Normal Pulling 20m kubelet, devops-slave pulling image "nginx"
 Normal Pulled 20m kubelet, devops-slave Successfully pulled image "nginx"
 Normal Created 20m kubelet, devops-slave Created container
 Normal Started 20m kubelet, devops-slave Started container


Play around within the Nginx pod.

[devops ~]# kubectl exec nginx-78f5d695bd-g7glf -it "/bin/bash"


  • Terraform Version: v0.11.8

Terraform is a tool for building, changing, and versioning infrastructure safely and efficiently. Terraform can manage existing and popular service providers as well as custom in-house solutions. With its providers, you can mange most of the infrastructure by one interface. Such as AWS, Azure, Vmware, Kubernetes, Mysql and Palo Alto Networks. Refer to the page for the list of providers:
Use Bitbucket as the repository of the terraform files, clone the repository and add some rf file. For aws, you can choose to use IAM role, local credential or access_key.

If you want to use “Jenkins Terraform Integration plugin” rather than using the terraform command directly, you can just use Terraform v0.10.8 which does not come with an approve feature.

[devops ~]# cat
provider "aws" {
  region     = "ap-southeast-2"

resource "aws_instance" "sam1" {
  ami           = "ami-7847sidkdh"
  instance_type = "t2.micro"
  user_data = "${file("")}"
[devops ~]# cat
yum update 
[devops ~]# terraform init 
[devops ~]# terraform apply
 ....Apply complete! Resources: 1 added, 0 changed, 0 destroyed.

It’s good enough when you can specify the user_data for AWS when doing provision. You will see a new instance provisioned in the aws console. There is a state file which save all the information about the resource that rf file created for future usage, such as destroy.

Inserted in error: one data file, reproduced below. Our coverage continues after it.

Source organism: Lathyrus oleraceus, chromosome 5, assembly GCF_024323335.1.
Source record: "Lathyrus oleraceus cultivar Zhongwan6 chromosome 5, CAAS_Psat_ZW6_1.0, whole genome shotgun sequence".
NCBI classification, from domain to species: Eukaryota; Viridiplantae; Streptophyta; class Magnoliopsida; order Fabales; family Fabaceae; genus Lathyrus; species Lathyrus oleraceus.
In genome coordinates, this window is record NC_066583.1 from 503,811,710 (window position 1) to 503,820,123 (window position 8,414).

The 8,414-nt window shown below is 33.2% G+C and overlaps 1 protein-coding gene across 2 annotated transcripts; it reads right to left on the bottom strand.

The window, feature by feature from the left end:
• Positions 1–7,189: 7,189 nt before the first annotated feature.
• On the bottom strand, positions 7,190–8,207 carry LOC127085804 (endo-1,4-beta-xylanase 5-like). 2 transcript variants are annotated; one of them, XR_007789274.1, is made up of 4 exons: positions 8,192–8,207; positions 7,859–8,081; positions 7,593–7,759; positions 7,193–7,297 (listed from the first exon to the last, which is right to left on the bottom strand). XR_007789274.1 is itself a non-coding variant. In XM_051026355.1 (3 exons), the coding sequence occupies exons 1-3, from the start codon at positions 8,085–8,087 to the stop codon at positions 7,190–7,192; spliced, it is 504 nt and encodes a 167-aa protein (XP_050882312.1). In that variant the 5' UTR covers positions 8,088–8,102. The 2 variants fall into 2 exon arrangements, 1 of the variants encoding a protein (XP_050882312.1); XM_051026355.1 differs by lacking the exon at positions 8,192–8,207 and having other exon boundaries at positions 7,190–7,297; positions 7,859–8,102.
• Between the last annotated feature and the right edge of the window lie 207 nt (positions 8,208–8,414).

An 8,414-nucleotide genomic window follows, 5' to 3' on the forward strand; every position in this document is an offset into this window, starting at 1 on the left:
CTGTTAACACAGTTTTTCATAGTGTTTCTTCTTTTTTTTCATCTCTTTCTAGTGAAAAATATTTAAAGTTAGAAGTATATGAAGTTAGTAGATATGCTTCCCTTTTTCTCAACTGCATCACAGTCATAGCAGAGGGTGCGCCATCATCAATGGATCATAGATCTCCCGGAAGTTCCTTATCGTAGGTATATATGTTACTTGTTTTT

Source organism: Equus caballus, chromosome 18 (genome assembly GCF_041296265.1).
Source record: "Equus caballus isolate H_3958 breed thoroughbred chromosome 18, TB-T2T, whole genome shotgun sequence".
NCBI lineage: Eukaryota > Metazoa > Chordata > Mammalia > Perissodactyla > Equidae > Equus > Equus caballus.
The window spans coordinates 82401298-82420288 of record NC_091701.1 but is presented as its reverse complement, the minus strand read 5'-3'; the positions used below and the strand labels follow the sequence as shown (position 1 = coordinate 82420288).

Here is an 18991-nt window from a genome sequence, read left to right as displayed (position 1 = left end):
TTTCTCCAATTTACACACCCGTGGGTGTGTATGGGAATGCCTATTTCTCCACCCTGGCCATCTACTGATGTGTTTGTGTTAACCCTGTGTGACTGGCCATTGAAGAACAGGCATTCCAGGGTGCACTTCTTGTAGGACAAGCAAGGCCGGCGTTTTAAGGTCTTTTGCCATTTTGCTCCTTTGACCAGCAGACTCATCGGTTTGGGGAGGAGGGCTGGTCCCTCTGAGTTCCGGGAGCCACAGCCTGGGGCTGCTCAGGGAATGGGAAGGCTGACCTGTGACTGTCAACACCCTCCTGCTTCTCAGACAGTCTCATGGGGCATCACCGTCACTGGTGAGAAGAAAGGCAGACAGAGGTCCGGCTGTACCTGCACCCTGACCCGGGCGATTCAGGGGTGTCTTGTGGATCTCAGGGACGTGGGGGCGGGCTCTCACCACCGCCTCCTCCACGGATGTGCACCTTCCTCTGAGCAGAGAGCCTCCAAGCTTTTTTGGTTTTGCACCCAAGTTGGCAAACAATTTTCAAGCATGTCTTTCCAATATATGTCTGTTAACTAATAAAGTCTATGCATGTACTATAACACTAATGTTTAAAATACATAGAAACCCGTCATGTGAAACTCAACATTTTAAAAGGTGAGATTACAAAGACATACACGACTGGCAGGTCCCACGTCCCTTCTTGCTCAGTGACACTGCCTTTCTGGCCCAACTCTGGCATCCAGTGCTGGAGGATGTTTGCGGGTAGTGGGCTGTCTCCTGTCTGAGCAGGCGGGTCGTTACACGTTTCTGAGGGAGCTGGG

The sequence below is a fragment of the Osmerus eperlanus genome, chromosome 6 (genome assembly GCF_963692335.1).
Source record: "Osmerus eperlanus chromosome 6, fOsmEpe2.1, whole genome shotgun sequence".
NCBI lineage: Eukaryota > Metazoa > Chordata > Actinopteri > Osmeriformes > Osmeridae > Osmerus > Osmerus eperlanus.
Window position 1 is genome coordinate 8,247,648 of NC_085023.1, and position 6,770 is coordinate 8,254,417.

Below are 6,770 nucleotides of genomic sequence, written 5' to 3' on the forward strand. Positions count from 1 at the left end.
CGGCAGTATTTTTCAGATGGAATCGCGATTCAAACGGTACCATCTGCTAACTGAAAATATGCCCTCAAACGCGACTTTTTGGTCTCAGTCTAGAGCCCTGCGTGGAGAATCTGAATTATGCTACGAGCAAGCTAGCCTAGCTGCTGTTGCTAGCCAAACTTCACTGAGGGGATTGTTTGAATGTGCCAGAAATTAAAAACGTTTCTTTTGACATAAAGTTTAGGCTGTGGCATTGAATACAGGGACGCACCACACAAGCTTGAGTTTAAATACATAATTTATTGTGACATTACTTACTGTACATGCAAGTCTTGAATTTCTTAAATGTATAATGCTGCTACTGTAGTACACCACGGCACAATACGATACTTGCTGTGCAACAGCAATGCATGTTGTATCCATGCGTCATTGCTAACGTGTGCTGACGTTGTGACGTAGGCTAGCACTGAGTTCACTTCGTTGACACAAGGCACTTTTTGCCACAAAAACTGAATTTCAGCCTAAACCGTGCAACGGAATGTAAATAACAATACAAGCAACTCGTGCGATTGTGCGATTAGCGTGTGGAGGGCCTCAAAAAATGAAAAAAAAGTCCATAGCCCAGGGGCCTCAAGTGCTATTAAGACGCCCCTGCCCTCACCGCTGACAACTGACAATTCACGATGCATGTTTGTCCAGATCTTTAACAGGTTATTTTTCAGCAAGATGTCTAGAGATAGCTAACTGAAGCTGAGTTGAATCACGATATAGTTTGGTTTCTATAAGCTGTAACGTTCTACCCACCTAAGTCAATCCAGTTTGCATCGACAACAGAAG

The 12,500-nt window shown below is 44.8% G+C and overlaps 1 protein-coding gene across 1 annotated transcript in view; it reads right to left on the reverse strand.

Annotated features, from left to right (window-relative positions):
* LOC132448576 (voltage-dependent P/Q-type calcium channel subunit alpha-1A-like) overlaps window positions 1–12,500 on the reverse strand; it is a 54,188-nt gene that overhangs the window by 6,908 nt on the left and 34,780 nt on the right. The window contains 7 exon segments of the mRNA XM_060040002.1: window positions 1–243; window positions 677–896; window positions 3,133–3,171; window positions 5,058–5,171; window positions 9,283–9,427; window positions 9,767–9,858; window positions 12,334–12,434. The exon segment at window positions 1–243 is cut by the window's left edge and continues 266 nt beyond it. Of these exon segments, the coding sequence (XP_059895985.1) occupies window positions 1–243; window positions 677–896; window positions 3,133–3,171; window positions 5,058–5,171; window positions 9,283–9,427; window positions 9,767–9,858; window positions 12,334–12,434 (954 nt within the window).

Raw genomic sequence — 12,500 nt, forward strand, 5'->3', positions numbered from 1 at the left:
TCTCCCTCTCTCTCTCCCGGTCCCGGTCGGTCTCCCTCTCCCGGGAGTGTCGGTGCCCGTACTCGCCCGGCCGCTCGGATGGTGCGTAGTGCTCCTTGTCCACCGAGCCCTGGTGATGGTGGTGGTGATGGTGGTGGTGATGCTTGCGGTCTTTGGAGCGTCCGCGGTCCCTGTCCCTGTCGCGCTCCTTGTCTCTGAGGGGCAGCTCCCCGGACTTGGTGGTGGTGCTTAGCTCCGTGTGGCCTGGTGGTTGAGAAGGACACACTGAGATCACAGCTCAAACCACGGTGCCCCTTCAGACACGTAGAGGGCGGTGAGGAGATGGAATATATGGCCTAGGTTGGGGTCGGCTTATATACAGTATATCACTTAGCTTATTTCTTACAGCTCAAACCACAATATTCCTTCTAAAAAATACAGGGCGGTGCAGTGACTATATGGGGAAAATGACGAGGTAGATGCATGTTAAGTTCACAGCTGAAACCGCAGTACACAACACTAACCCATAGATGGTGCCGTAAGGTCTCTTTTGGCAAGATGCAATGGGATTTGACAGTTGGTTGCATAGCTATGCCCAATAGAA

• Jfrog Artifactory Version: 6.4.1-60401900

When there are more and more artifacts built, it’s necessary to use some tool like Jfrog Artifactory to manage the repositories and dependency.

wget -O bintray-jfrog-artifactory-rpms.repo
sudo mv bintray-jfrog-artifactory-rpms.repo /etc/yum.repos.d/
sudo yum install jfrog-artifactory-oss

After installation when accessing the GUI first time at port 8081, there is a wizard to guide the initial setup, like admin password. Install the following plugin to allow Jenkins communicates with artifactory.
Config the artifactory detail into the “config system” section of “Manage Jenkins”.


Monitor Kubernete with Splunk


Install Test Results Analyzer Plugin and monitor the testing



Some concepts

1) Continuous Integration: Developers continuous commit and merge their codes to the repositories. It will trigger the builds and the changes will be automatically tested. In a small team with 5 people, they might trigger 100 builds daily.
2) Continuous Deployment/Delivery: Normally after the continuous integration, this part automate the release of changes into production environment. Practically this will be triggered by clicking on a button or sending a confirmation to Slack.
3) CI/CD pipeline: